Idea Collection Tools the Six Sigma Tool Kit Part 3

Since I have been traveling down the road of “Idea Collection” I figure that I will continue the posts till I have exhausted this subject, so this is part 3 of the series.


Flowcharts provide a very simple way to present a data. If developed without any errors, they can describe the process with great clarity. Flowcharts are graphical representation or a pictorial representation of the flow of a process. This pictorial view usually depicts the inputs, outputs, and the unit of activity in a process. It analyzes and observes the process from its initiation to its completion. A flowchart is mostly presented in the form of a diagram comprising of boxes, diamonds, and other shapes, and these boxes are connected with arrows. Each box or a shape represents a step in the process and each arrow shows the order of the activities that are performed. Now I have also used this on Agile projects as well as in the Waterfall methodology, but I believe that process flow documentation is NOT methodology specific, I think there is no better way to start the brainstorming sessions off then a flow of the new application or process that the project is being created to undertake. The visual flow of the project is entirely helpful for team members that are less technical; it allows them to follow the natural course of the application and is always instrumental in jump-starting question and answer sessions.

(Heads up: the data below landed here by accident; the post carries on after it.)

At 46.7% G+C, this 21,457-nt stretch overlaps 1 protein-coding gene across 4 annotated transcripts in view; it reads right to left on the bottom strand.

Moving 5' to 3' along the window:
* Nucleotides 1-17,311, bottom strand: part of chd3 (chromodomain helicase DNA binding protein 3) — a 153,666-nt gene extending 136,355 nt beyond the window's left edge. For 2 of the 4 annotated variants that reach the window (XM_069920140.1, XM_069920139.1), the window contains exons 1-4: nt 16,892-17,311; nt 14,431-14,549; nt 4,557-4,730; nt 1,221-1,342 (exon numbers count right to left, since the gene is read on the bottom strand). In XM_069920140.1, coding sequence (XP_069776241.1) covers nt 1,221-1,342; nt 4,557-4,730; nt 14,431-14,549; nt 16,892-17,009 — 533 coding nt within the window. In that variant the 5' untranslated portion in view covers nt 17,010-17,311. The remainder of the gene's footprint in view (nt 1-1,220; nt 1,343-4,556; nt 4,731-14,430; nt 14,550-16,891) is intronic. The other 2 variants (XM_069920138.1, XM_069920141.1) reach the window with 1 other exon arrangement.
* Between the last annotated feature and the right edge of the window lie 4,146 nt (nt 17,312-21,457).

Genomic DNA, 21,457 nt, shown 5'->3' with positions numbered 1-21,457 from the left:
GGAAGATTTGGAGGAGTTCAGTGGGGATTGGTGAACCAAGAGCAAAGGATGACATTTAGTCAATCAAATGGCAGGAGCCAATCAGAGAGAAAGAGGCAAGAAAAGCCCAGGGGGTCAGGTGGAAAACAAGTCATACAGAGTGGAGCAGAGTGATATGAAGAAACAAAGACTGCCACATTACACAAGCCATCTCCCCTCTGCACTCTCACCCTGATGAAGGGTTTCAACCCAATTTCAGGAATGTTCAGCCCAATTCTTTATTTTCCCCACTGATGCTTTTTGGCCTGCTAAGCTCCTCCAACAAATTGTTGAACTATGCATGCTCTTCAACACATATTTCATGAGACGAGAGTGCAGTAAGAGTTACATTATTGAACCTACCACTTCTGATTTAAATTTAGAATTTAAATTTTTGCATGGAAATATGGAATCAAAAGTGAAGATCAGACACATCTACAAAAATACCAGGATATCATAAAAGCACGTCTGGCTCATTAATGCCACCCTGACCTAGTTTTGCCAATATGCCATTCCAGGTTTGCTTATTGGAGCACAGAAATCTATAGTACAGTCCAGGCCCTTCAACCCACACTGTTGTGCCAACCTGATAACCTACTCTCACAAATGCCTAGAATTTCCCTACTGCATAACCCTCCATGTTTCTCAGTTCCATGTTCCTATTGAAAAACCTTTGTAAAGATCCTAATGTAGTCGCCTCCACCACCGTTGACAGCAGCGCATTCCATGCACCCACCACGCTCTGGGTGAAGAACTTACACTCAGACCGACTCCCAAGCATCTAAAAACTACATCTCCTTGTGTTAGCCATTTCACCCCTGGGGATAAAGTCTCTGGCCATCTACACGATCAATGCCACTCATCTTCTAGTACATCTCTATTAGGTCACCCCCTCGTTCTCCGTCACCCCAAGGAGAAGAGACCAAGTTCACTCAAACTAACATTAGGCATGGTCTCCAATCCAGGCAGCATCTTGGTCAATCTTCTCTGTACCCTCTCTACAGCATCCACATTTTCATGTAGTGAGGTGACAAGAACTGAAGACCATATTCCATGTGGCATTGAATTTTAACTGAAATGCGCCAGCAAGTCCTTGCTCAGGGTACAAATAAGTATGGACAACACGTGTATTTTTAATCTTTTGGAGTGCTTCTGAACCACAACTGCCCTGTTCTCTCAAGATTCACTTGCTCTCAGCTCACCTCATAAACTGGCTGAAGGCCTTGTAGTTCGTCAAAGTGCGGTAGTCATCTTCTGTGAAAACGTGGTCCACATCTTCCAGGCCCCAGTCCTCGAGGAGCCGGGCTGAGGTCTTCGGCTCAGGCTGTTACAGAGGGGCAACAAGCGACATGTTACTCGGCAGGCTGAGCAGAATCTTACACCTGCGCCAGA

Fishbone Diagram

The Fishbone diagram or Ishikawa diagram as it is popularly known is primarily used in the Define, Analyze, and Improve steps of the DMAIC process. This diagram provides an insight into input variables. It is used to brainstorm possible causes of a problem or its effects. The project team use Fishbone diagrams to identify the input variable that is causing a problem and also focus on the cause and effect relationship.
As the name suggests, the Fishbone diagram looks like a fish (examples) with the head identifying the specific problem of interest, and the six bones identifying six categories comprising of “five Ms and one E”. They are Measurements, Materials, Men, Methods, Machines, and Environment.

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